SAN FRANCISCO (AP) -- The city of San Jose's antitrust claims against Major League Baseball were dismissed Friday by a federal judge, who allowed the city to pursue allegations of contract interference in connection with the Oakland Athletics' stalled relocation plans.
U.S. District Judge Ronald M. Whyte in San Jose ruled that MLB's antitrust exemption, created by the U.S. Supreme Court in 1922, barred most of the claims in San Jose's lawsuit. The city filed the lawsuit in June, accusing MLB of conspiring to stop the team's proposal to move to a planned ballpark in downtown San Jose.
MLB defines San Jose and its suburbs in Santa Clara County as the exclusive territory of the San Francisco Giants.
Whyte rejected San Jose's contention that the antitrust exemption was limited to the player reserve system and ruled it includes MLB's ''business interests,'' such as relocation issues.
The Supreme Court last upheld the exemption in the 1972 Curt Flood case, when the court said it was up to Congress to change the exemption. Whyte said the fact that Congress altered the exemption in the 1998 Curt Flood Act only with respect to the employment of major league players was evidence that Congress did not wish to alter it for baseball's other business.
''The court holds that MLB's alleged interference with the A's relocation to San Jose is exempt from antitrust regulation,'' the judge wrote.
San Jose's outsider lawyer, Joe Cotchett, said he plans to appeal the decision to the 9th U.S. Circuit Court of Appeals.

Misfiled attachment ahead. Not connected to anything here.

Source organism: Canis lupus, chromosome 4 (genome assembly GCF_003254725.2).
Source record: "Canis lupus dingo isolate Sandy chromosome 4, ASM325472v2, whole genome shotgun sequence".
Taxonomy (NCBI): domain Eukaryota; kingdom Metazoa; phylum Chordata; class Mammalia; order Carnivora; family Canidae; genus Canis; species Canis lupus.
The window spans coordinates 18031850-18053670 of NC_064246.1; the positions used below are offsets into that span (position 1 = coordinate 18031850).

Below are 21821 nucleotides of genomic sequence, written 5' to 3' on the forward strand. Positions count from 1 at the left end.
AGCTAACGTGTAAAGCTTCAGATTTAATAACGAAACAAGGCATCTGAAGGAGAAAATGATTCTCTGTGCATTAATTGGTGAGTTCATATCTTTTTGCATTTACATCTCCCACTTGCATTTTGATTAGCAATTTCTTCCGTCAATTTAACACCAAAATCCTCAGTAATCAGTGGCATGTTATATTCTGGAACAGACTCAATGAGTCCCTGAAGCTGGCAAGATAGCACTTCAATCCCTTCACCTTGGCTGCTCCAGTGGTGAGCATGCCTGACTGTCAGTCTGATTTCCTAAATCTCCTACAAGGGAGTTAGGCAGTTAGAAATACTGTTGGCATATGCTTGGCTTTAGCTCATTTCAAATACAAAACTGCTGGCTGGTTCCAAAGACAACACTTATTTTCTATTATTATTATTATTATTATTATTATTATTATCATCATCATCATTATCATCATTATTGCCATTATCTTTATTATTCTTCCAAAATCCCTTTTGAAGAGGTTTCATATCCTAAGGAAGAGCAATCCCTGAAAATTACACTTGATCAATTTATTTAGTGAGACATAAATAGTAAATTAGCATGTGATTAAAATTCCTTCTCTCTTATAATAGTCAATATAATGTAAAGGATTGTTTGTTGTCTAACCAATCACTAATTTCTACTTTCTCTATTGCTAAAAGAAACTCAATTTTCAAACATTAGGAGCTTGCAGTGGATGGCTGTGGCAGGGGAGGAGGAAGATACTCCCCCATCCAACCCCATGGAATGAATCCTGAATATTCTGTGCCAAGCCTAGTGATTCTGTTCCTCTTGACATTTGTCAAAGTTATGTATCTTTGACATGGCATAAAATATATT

''I find it hard to believe Major League Baseball is not subject to the same antitrust rules that apply to all other sports,'' Cotchett said.
The judge did allow San Jose to pursue claims MLB interfered with the city's contract with the A's, which involves an option to purchase downtown land for a new ballpark.
Baseball Commissioner Bud Selig established a committee in March 2009 to study the issue and says the group remains at work.
''The city was justified in assuming that MLB would make a decision within a reasonable time, which it has not,'' Whyte wrote. ''Regardless of whether MLB ultimately approves or denies the relocation request - and the court has concluded that it is within MLB's authority to decide either way - the A's were recently forced by MLB's delay to extend the Option Agreement for another year, or lose the option. As a result of MLB's delay, the A's incurred an additional $25,000 expense to renew the option, and the city is left waiting another year to sell the land set aside for the stadium in question.''
MLB, in a statement, said it was pleased by Whyte's ruling ''that MLB has the legal right to make decisions about the relocation of its member clubs.'' It also said it was confident that San Jose didn't suffer any ''compensable injury'' because of MLB's action and that it ultimately would prevail on the contract claims.
The A's play in the O.co Coliseum, originally the Oakland-Alameda County Coliseum, which opened in 1966, and it is the only facility shared by MLB and the NFL, whose Oakland Raiders are based there. A sewage problem forced the A's and Seattle Mariners to use the same locker room after a game this summer.
The pipes backed up on the lower levels of the stadium, creating a stink of raw sewage and pools of water in the clubhouses used by both teams and the umpires.
The A's were not a party to the lawsuit, but owner Lew Wolff said the team remained committed finding a new home.
''No matter what the outcome of any legal action, the A's have and will continue to follow the process available to all MLB ownerships in our desire to have a modern and exciting state of the art baseball only venue,'' Wolff said in statement.